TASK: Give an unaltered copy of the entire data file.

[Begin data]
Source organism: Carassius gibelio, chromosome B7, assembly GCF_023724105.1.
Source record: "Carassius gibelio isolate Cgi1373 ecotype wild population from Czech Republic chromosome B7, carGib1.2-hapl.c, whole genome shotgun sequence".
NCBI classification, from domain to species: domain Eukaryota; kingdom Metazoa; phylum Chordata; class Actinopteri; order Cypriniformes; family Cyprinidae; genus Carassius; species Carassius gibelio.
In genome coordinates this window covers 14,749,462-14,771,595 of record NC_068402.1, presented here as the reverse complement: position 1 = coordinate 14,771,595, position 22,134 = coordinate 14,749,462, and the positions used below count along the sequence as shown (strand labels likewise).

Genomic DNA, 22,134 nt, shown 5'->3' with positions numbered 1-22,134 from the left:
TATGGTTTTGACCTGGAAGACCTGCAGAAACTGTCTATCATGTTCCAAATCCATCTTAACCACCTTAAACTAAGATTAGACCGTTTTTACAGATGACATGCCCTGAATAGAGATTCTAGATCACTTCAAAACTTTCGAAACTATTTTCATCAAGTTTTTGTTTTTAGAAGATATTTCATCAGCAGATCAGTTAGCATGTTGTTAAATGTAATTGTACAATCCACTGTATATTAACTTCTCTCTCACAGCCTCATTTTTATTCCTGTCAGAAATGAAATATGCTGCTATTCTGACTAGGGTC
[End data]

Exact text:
Source organism: Carassius gibelio, chromosome B7, assembly GCF_023724105.1.
Source record: "Carassius gibelio isolate Cgi1373 ecotype wild population from Czech Republic chromosome B7, carGib1.2-hapl.c, whole genome shotgun sequence".
NCBI classification, from domain to species: domain Eukaryota; kingdom Metazoa; phylum Chordata; class Actinopteri; order Cypriniformes; family Cyprinidae; genus Carassius; species Carassius gibelio.
In genome coordinates this window covers 14,749,462-14,771,595 of record NC_068402.1, presented here as the reverse complement: position 1 = coordinate 14,771,595, position 22,134 = coordinate 14,749,462, and the positions used below count along the sequence as shown (strand labels likewise).

Genomic DNA, 22,134 nt, shown 5'->3' with positions numbered 1-22,134 from the left:
TATGGTTTTGACCTGGAAGACCTGCAGAAACTGTCTATCATGTTCCAAATCCATCTTAACCACCTTAAACTAAGATTAGACCGTTTTTACAGATGACATGCCCTGAATAGAGATTCTAGATCACTTCAAAACTTTCGAAACTATTTTCATCAAGTTTTTGTTTTTAGAAGATATTTCATCAGCAGATCAGTTAGCATGTTGTTAAATGTAATTGTACAATCCACTGTATATTAACTTCTCTCTCACAGCCTCATTTTTATTCCTGTCAGAAATGAAATATGCTGCTATTCTGACTAGGGTC